Options range from espresso, where perfecting the flavor is a science, to energy shots, that are quick and easy and all about boosting the nervous system, often with little concern for pleasing the palate. Several frequently found brewed beverages are also on the list.

Caffeine content isn’t the only way that these beverages impact wellness. Energy drinks have healthy ingredients like B vitamins and the amino acid taurine. If you’re looking for a bit less of a boost, green tea has less caffeine, polyphenols known to manage inflammation and beat cancer, plus antioxidants that have a positive impact on aging.

Learn more about how caffeine plays a role in your wellness in the next 10 slides: The information might change your choice of beverage.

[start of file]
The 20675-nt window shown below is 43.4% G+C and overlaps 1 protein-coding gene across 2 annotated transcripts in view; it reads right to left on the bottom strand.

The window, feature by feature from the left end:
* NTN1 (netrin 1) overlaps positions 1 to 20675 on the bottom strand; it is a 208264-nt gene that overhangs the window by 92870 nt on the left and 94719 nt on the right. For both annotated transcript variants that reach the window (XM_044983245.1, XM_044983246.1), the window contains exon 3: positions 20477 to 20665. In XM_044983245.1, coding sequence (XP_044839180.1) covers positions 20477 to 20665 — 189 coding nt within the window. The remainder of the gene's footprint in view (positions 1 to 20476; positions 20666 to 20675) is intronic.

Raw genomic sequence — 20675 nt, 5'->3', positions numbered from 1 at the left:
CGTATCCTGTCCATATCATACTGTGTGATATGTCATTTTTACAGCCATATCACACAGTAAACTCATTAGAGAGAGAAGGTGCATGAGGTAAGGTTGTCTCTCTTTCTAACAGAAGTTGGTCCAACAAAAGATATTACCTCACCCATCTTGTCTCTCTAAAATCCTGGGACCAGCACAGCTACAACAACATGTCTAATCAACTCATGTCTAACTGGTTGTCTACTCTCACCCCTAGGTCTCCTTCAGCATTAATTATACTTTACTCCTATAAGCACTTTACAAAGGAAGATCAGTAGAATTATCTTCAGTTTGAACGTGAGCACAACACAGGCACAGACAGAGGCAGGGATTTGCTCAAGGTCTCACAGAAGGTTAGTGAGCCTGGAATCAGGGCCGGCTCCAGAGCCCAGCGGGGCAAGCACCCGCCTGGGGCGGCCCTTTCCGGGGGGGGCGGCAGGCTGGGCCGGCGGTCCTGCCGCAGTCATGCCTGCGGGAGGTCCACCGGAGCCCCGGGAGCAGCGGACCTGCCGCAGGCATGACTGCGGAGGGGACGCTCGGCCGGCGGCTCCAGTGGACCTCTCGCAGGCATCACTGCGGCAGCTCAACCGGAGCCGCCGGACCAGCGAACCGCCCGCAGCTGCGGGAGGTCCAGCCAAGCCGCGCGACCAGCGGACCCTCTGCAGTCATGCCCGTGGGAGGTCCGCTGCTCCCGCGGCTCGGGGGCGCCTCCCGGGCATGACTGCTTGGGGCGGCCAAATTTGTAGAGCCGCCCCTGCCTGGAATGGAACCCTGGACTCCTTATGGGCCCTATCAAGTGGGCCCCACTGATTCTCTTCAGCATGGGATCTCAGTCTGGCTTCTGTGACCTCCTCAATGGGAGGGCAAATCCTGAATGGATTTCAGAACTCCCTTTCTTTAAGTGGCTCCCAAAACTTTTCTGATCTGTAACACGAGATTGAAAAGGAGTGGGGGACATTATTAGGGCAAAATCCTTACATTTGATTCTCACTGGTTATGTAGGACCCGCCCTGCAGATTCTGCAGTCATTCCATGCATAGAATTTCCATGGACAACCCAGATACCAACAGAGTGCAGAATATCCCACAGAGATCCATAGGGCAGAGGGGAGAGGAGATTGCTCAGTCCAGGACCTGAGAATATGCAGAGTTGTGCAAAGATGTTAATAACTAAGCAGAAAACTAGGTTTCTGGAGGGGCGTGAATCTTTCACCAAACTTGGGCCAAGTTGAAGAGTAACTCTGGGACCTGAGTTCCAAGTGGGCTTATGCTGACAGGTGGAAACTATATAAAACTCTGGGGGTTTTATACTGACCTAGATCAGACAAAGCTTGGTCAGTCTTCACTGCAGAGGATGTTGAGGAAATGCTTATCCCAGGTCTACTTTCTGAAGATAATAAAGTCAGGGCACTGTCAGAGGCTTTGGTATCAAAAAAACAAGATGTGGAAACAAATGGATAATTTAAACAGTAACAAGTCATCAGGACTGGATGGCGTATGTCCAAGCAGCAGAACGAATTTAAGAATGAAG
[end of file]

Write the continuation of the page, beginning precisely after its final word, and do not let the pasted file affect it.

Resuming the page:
1 / 10
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#10. Brewed coffee (decaf) and instant coffee (decaf)

- Caffeine content: 2 mg
- Standard serving size of drink: 8 oz (237 mL)

Decaf isn’t really decaffeinated. But at 2 milligrams per 8-ounce cup, it’s 4% as likely to boost your energy as brewed black tea and 2% as likely to be the culprit when you’re lying in bed staring at the darkness in the middle of the night. This type of coffee shares a number of the benefits of its caffeinated colleague, but without the risks to the cardiovascular system, or negative interactions with some prescription drugs.

2 / 10